Ask people to name a famous early-20th century physicist and you'll get mostly Einsteins, with maybe the odd Schrödinger or Heisenberg thrown in. It's unlikely anyone will say Paul Dirac, yet the Bristol-born scientist was at least as important to the development of modern physics as the latter two, and was arguably equal to Einstein in terms of the mindset change that his ground-breaking and revolutionary work introduced.
Essentially the founder of quantum mechanics, Dirac was a deeply odd character, a monosyllabic recluse who had eyes only for the beauty of mathematics and the subatomic world that his mind-boggling equations describe. This exhaustive biography makes an argument for Dirac's numerical brilliance and social awkwardness being attributable to undiagnosed high-functioning autism, but in his lifetime he was simply regarded by his peers as one of the greatest minds ever to tackle physics.
The reasons for Dirac's lack of celebrity compared to Einstein are twofold. On the one hand his desire to avoid the limelight was compulsive. He turned down honours from the Queen and only accepted his Nobel Prize in person when a colleague suggested it would garner more attention if he refused. The other reason is that Dirac's physics is harder to grasp than Einstein's. E=mc2 is a lot easier to fit on a T-shirt than the Dirac equation describing the behaviour of an electron, which contains over a dozen terms, three sets of brackets and half the Greek alphabet. That equation was a mathematically elegant way of combining what was already known about subatomic particles with Einstein's theory of relativity. One of the shocking results from this work, published in 1928, was that it predicted the existence of antiparticles, which transformed physics when their existence was confirmed by the experimental observation of cosmic rays four years later.
Born in 1902, Dirac was only in his mid-twenties when he came up with this shining star of his career, but he'd already made his name in the world of theoretical physics with a string of audacious but complex papers on various aspects of the subatomic world. Prior to that, his early life was marred by an extremely difficult upbringing at the hands of a domineering father and suffocating mother. Graham Farmelo has had access to a huge raft of family papers and they reveal that Dirac suffered extreme physical discomfort and emotional manipulation, factors that no doubt contributed to his unusual mental state.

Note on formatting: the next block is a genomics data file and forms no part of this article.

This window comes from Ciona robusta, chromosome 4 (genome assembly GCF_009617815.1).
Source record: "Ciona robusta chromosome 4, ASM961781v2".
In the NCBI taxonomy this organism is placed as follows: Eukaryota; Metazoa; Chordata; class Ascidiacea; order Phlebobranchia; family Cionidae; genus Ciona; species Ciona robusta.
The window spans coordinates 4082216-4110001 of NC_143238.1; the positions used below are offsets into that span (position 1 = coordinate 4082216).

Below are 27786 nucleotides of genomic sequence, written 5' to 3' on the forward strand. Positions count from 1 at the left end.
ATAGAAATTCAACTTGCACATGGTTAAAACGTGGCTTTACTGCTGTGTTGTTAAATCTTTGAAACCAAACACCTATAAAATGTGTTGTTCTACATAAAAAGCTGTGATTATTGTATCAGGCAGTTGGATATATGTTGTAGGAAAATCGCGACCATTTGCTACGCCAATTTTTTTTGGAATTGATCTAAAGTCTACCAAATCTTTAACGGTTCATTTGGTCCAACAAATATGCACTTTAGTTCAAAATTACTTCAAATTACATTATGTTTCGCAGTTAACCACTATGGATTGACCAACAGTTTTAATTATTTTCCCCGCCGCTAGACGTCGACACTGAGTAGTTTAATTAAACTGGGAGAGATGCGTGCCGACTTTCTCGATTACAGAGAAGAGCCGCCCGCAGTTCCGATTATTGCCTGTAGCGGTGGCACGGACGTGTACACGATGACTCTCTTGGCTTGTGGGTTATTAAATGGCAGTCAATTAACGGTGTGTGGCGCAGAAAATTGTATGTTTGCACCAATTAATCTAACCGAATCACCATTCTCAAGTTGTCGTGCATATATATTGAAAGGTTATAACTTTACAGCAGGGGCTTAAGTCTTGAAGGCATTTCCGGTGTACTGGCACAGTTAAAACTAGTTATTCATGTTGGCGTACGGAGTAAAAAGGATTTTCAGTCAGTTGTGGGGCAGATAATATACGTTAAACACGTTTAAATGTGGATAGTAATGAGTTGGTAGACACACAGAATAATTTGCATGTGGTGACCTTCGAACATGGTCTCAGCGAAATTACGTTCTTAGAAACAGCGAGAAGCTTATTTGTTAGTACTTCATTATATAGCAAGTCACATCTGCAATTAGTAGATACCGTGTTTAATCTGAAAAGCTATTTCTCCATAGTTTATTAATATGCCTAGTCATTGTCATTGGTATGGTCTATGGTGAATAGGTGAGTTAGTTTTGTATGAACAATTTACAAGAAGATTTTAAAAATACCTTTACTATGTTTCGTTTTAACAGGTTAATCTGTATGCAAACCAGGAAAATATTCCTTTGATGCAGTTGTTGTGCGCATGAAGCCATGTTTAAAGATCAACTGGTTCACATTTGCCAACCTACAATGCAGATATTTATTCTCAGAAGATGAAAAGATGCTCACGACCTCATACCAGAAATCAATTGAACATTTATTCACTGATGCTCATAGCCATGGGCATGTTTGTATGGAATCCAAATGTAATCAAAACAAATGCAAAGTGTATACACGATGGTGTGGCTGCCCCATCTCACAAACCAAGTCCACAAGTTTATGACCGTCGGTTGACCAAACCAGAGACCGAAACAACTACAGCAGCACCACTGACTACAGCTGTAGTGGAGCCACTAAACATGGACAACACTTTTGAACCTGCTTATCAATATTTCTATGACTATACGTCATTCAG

But for all that Dirac was a loner, he was also part of an extraordinary time in physics. During the 1920s and 1930s there was an explosion of new thinking about the origins of the universe, the structure of atoms, events at close to light speed, and Farmelo does a good job of conjuring up the heady atmosphere at the academic centres of Cambridge, Göttingen in Germany and Copenhagen, where a gaggle of young men including Schrödinger, Heisenberg, Niels Bohr and Wolfgang Pauli were vying for bragging rights, arguing over theories in beer-soaked halls and winding each other up at conferences. Dirac was a part of this scene but always apart, viewed as a brilliant but strange fish by his more outgoing contemporaries.
There's a problem with writing a comprehensive biography of such a guarded figure. Dirac's best physics was behind him by his early thirties, and his career a slow decline from winning the Nobel Prize in 1933. With nothing in the way of extracurricular interests or even discernible personality to work with, Farmelo is left to describe Dirac's nomadic wanderings from campus to campus, only the occasional interesting development to spark the reader's interest.
One such was his unlikely marriage to Margit Wigner, the sister of a Hungarian colleague, in 1937. She was an overbearing and spoilt woman, but Dirac nevertheless seemed to love her in his own distant way, even if their relationship did become fractious as the years wore on.
The other interesting development in Dirac's life was the Second World War, during which he worked on the British equivalent of the Manhattan Project to develop the atomic bomb.
True to form, however, Dirac's engagement with the war effort was marginal and he resented being sidetracked from his own sublime theories. Throughout his whole career he showed no interest in the practical applications of his work, and was concerned only with the underlying beauty of his abstract notions.
As his theories were built upon by the next generation of young physicists, Dirac became increasingly isolated and reactionary. He dismissed their work as mathematically ugly (the worst insult he could imagine), this despite the new theories' better match with experimental results.
Dirac remained a truly strange man until his death in 1984, but his work nevertheless deserves to be better known, something that this biography goes some way to correct.
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